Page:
Summary of Pushing the Art of Management Accounting

Pages: 5 (894 words) Published: September 22, 2014


Summary of Pushing the Art of Management Accounting
Hui (Steven) Zhang
Trinity Western University
Instructor: Brent Groen
iMBA 521 Management Accounting
Nov 18th, 2013

Summary of Pushing the Art of Management Accounting
In this article “Pushing the Art of Management Accounting”, Alexander Mersereau discusses the bottleneck of the development of management accounting practice. He not only points out the core problem of the bottleneck through vivid metaphor, but also gives several suggestions. First of all, Mersereau describes relevant backgrounds of the development of management accounting practice. He refers to a rapid development during the early part of the twentieth century. However, by the early 1980s, management accounting had reached a point of stagnation. In H. Thomas Johnson and Robert S. Kaplan’s point of view, the stagnation occurred because “today’s management accounting information, driven by the procedures and the cycle of the organization’s financial reporting system, is too late, too aggregated and too distorted to be relevant for managers’ planning and control decisions’ and ‘Management accounting reports are of little help to operating managers as they attempt to reduce costs and improve productivity” (Mersereau, 2006). These authors regard the functions of the management accounting practice as a failure because of the untimely and inaccurate passage of information to decision makers. This point of view is widely acknowledged and “set off a wave of innovation and interest in the management accounting profession worldwide”(Mersereau, 2006). The innovations included the activity based cost management (ABC), the Balanced Scorecard (BSC), and the economic value added (EVA), which brought positive results and were considered as another rapid set of developments. However, another point of stagnation appeared. The stagnation can be understood from the facts given out: “the majority of firms adopting EVA measures apparently don’t use them significantly. Balanced Scorecard researchers have concluded that most users make little attempt to link their non-financial performance to strategy and that only a small minority attempt to validate the cause and effect linkages included in their models” (Mersereau, 2006). To explain this stagnation, the author lists several factors: for instance, technical or structural factors like the organizational strategy which might not work well with the new management accounting tools and implementation-related factors. However, from the perspective of the author, the main problem “lies in the need for a better management of the management accounting process itself” (Mersereau, 2006), of which my interpretation is that the unwillingness of the members in a company to get involved and the insufficient communication make it difficult for the management accounting to play its role in making an organization more efficient. Next, Alexander uses the tale of the three monkeys to explain and illustrate his point of view. In the first place, since the management accountant is the first important role in the management accounting process, his function is to observe things comprehensively and pick out pieces of information that he considers to be important and to pass on the information to the intended audience efficiently and effectively, which is described as the ‘speaking monkey’. The next important point of the communication process is the managers who receive information. They need to interpret the information accurately through the knowledge they know about the management accounting concepts. The process is called the ‘hearing monkey’. Last, but not least, the managers are to act according to the information they interpreted. In this process, they need to exclude subjective factors to ensure that their decisions are mostly aligned with corporate objectives. This role is called the ‘seeing monkey’. In order to solve possible problems in these three...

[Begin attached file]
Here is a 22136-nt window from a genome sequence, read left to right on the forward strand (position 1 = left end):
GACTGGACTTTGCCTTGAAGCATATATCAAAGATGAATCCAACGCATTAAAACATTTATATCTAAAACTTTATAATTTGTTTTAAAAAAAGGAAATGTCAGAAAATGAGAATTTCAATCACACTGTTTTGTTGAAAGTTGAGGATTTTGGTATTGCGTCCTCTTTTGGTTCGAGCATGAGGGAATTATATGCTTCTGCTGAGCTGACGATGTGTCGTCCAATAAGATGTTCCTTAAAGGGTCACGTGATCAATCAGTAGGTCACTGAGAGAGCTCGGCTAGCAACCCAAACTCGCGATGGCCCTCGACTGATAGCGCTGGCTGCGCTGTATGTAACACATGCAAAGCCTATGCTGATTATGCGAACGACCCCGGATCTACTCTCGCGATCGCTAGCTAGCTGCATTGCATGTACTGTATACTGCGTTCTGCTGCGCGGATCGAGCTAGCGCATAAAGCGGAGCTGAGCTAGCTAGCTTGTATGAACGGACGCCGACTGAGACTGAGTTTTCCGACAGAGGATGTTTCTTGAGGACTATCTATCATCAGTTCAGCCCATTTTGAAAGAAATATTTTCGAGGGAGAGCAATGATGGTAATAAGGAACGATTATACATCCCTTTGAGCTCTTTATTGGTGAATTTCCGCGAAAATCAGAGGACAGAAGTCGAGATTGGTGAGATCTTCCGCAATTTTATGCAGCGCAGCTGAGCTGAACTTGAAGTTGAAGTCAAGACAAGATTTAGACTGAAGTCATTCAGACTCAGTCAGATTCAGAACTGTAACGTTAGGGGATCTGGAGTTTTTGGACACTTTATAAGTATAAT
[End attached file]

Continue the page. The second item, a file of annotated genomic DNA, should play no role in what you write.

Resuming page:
References: Mersereau, A. (2006). Pushing the art of management accounting. (cover story). CMA Management, 79(9), 22-27.
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